“One-of-a-kind museum. I love art. I love cars. Well, in this case, cars become art! There's a variety here; classics, exotics, euros, JDM, etc. . . . I HAVE to come back and do more exploring.” -Thao N. on Yelp.
The history of these gardens dates all the way back to 1908 when Emma Alexander bought the property on Gravelly Lake that would eventually become known as Lakewold Gardens. These enchanting botanical gardens are separated into seven garden rooms: the Fern Garden, the Shade Garden, the Woodland Garden, the Rock Garden, the Cutting Garden, the Knot Garden, and Library Courtyard.
Lakewold Gardens’ collections are predominantly composed of Rhododendron, Japanese maples, and champion trees (the largest known example of a particular species). Enjoy a leisurely self-guided tour of the grounds, followed by a peaceful picnic when you plan a stop at Lakewold Gardens. And if you’ve got a green thumb, be sure to stop at the Gardens’ gift shop where plants, seeds, gardening tools, and local art are all available for purchase!
“Gorgeous!!! Perfect place to explore. . . . It’s extremely breezy because of the fact that there are trees and shade everywhere. So many flowers. The smell is incredible . . . You can definitely take amazing photos and there are lots of places to sit if you get tired . . . I highly recommend it.” -Jackie S. on Yelp.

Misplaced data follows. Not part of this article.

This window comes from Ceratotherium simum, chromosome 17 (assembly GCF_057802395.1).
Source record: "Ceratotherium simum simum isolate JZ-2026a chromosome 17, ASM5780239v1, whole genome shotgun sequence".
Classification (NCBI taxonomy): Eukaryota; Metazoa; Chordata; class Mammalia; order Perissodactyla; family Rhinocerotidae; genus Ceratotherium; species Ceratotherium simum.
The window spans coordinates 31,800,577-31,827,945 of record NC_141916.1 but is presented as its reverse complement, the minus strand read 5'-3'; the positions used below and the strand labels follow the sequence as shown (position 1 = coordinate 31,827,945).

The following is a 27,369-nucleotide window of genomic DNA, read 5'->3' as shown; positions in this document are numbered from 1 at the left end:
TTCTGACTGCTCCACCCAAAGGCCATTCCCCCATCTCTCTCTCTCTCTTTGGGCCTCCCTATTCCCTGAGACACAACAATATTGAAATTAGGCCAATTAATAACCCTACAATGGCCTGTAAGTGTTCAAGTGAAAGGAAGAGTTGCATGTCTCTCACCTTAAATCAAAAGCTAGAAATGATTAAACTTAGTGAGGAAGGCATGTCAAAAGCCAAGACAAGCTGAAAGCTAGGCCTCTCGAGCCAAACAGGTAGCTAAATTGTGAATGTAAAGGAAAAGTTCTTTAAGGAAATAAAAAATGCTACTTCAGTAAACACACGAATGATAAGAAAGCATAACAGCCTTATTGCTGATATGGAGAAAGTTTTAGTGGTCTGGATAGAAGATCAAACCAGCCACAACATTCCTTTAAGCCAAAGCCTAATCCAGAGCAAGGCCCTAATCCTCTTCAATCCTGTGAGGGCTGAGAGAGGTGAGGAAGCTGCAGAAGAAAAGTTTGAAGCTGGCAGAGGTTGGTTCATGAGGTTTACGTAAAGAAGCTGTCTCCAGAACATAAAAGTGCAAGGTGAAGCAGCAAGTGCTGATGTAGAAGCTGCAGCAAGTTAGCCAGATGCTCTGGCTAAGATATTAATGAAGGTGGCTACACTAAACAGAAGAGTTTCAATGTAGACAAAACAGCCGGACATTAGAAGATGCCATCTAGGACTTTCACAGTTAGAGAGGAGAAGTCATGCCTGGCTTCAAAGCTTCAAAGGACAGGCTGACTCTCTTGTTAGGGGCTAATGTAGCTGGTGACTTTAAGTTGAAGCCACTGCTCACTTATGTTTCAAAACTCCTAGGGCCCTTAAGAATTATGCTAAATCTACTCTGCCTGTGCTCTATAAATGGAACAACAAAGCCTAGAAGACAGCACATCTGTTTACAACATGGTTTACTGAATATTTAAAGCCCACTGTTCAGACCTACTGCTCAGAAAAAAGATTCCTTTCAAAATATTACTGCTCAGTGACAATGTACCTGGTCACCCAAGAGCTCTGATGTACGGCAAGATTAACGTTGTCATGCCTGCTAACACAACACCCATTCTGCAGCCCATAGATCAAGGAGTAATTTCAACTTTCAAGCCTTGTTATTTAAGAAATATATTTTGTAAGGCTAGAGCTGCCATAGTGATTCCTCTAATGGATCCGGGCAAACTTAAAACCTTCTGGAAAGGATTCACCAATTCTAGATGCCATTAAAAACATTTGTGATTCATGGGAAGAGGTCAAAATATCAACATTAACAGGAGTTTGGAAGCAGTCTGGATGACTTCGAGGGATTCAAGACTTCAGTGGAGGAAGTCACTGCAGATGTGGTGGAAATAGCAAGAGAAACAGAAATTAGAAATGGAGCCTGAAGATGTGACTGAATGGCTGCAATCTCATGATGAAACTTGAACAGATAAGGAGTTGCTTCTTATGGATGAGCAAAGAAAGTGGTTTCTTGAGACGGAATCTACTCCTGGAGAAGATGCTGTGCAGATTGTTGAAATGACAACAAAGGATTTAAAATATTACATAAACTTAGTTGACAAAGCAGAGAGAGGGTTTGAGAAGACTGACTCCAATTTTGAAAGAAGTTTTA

You can’t drive by Washington’s capital without making a stop at the State Capitol Building! A defining feature of Downtown Olympia, the Capitol commemorates Washington’s history as a state, symbolizes the state’s democracy and freedom, and, of course, serves as an active government center. Even if you’re not super enthusiastic about politics, having been built in 1928, the Capitol is a historic landmark all on its own, and its architecture is truly breathtaking.
In addition to the individual buildings that are located on the grounds, the Capitol’s campus is also home to several parks, including Capitol Lake, Centennial Park, Heritage Park, Marathon Park, the Interpretive Center, and Sylvester Park. You’ll also find a multitude of memorials and artwork scattered throughout the campus—so taking a walk around the Capitol grounds is definitely recommended!
“This is one of the most beautiful state capitols that I have had the opportunity to visit. The rotunda is truly magnificent. It has an amazing chandelier. Pretty much every office is open for you to explore . . . It is definitely well worth visiting.” -Samson W. on Yelp.